The doctrine is also perfectly logical. If thought over, it could satisfy in its rationality every scientific-minded person. In contrast the conceptions of human destiny after death taught by Christianity, as well as by modern “scientific” materialism, are quite irrational, or even anti-rational and arbitrary. The doctrine of rebirth, however, besides being rational and logical, can also give the believer a great amount of emotional satisfaction. Moreover, it is testified to by the words of the Buddha, a man second to none in human history.

The doctrine of rebirth should, therefore, be widely propagated wherever possible. We can only look with hope and encouragement at the efforts of the few psychologists and other modern scientists who are trying to find a method of verifying this theory. Again, we can only look with great pity at the sad fact that an increasing number of Orientals are taking over fallacious and inferior materialistic views from the West.

Appendix: Eminent Western Thinkers
on Rebirth

Note: All selections are from Reincarnation, an East-West Anthology, compiled and edited by Joseph Head and S.I. Cranston (New York: The Julian Press, 1961). It should be emphasized that the passages cited here have been included solely because they illustrate or affirm a belief in rebirth. Inclusion does not imply that they agree with Buddhism in their understanding of rebirth. One significant respect in which the Buddhist conception of rebirth differs from that of speculative thought in the West is its denial of transmigrating self or soul. According to Buddhism, rebirth occurs through the continuation of the mental process in causal sequence from life to life, not through a reincarnating soul. For a fuller account, see Wheel No. 9: Nyanatiloka, Karma and Rebirth, and Wheel No. 167/ 169: V. P. Gunaratna, Rebirth Explained.


Pythagoras (582–507 B.C.), Greek philosopher

[Pythagoras] was accustomed to speak of himself in this manner: that he had formerly been Aethalides … At a subsequent period, he was reborn as Euphorbus, and was wounded by Menelaus at the siege of Troy, and so died. In that life he used to say that he had formerly been Aethalides; and that he had received as a gift from Mercury (god of wisdom) the memory of his soul’s transmigrations … also the gift of recollecting what his own soul and the souls of others had experienced between death and rebirth.

Life of Pythagoras, Diogenes Laertius

What Pythagoras wished to indicate by all these particulars was that he knew the former lives he had lived, which enabled him to begin providential attention to others and remind them of their former existences.

Life of Pythagoras, Iamblichus

Plato (427–347 B.C.), Greek philosopher

The soul of the true philosopher … abstains as much as possible from pleasures and desires, griefs and fears … because each pleasure and pain, having a nail, as it were, nails the soul to the body, and fastens it to it, and causes it to become corporeal, deeming those things to be true whatever the body asserts to be so. For, in consequence of its forming the same opinions with the body, and delighting in the same things … it can never pass into Hades in a pure state, but must ever depart polluted by the body, and so quickly falls into another body … and consequently is deprived of all association with that which is divine, and pure, and uniform.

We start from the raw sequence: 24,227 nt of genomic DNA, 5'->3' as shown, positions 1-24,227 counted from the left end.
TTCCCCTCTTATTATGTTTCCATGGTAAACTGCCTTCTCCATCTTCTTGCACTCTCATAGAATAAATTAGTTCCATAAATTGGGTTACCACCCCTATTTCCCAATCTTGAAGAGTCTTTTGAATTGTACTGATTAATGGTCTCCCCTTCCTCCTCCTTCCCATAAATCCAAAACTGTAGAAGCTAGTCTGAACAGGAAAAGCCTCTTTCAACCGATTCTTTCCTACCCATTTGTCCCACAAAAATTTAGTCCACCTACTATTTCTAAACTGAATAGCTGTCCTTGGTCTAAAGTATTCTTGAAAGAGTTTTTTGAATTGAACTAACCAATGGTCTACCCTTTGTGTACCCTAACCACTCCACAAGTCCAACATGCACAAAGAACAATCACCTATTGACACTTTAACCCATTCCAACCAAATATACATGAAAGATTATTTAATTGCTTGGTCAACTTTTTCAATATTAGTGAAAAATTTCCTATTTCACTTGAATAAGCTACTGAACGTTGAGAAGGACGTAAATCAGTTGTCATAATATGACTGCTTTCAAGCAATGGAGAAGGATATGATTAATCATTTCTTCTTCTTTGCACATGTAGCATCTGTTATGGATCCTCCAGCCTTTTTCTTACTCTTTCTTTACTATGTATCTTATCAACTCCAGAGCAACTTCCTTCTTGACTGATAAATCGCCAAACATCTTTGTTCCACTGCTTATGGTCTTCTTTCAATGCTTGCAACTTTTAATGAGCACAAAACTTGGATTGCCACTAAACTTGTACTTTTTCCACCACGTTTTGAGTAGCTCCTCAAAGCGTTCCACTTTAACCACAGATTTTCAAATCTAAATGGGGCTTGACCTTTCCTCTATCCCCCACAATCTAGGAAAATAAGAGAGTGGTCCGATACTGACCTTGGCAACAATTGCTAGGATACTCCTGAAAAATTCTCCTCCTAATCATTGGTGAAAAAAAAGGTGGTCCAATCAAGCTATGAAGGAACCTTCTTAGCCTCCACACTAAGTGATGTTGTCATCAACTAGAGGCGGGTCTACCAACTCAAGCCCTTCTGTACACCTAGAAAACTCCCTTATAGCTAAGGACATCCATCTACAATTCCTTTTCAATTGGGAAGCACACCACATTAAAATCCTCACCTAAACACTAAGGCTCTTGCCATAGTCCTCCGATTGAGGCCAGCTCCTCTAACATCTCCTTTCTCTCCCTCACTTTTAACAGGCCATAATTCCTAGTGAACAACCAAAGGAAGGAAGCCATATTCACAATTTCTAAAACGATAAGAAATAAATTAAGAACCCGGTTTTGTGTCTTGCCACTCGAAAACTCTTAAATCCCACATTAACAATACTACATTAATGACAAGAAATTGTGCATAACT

Virgil (70–19 B.C.), Roman poet

All these souls, after they have passed away a thousand years, are summoned by the divine ones in great array, to the Lethean river … In this way they become forgetful of their former earth life, and revisit the vaulted realms of the world, willing to return again into living bodies.

The Aeneid

Ovid (43 B.C.-17 A.D.), Roman poet

Then death, so call’d, is but old matter dress’d
In some new figure, and a varied vest.
Thus all things are but alter’d, nothing dies
And here and there the unbodied spirit flies …
From tenement to tenement though toss’d,
The soul is still the same, the figure only lost
And, as the soften’d wax new seals receives.
This face assumes, and that impression leaves;
New call’d by yore, now by another name.
The form is only changed, the wax is still the same.
So death, so call’d, can but the form deface;
The immortal soul flies out in empty space
To seek her fortune in some other place.


Origen (185–254 A.D.), early Church father

Is it not more in conformity with reason that every soul for certain mysterious reasons (I speak now according to the opinion of Pythagoras and Plato and Erapedocles, whom Celsus frequently names) is introduced into a body, and introduced according to its deserts and former actions? …

Is it not rational that souls should be introduced into bodies in accordance with their merits and previous deeds, and that those who have used their bodies in doing the utmost possible good should have a right to bodies endowed with qualities superior to the bodies of others? …